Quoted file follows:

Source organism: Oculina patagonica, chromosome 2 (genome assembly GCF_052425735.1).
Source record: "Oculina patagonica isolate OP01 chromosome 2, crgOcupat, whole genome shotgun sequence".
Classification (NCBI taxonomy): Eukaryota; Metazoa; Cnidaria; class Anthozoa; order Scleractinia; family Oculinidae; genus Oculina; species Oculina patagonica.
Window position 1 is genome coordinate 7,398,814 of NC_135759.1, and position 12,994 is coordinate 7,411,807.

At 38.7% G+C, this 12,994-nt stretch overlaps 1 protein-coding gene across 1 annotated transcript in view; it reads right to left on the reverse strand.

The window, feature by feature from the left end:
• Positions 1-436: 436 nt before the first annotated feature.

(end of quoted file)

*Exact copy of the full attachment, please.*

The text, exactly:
Source organism: Oculina patagonica, chromosome 2 (genome assembly GCF_052425735.1).
Source record: "Oculina patagonica isolate OP01 chromosome 2, crgOcupat, whole genome shotgun sequence".
Classification (NCBI taxonomy): Eukaryota; Metazoa; Cnidaria; class Anthozoa; order Scleractinia; family Oculinidae; genus Oculina; species Oculina patagonica.
Window position 1 is genome coordinate 7,398,814 of NC_135759.1, and position 12,994 is coordinate 7,411,807.

At 38.7% G+C, this 12,994-nt stretch overlaps 1 protein-coding gene across 1 annotated transcript in view; it reads right to left on the reverse strand.

The window, feature by feature from the left end:
• Positions 1-436: 436 nt before the first annotated feature.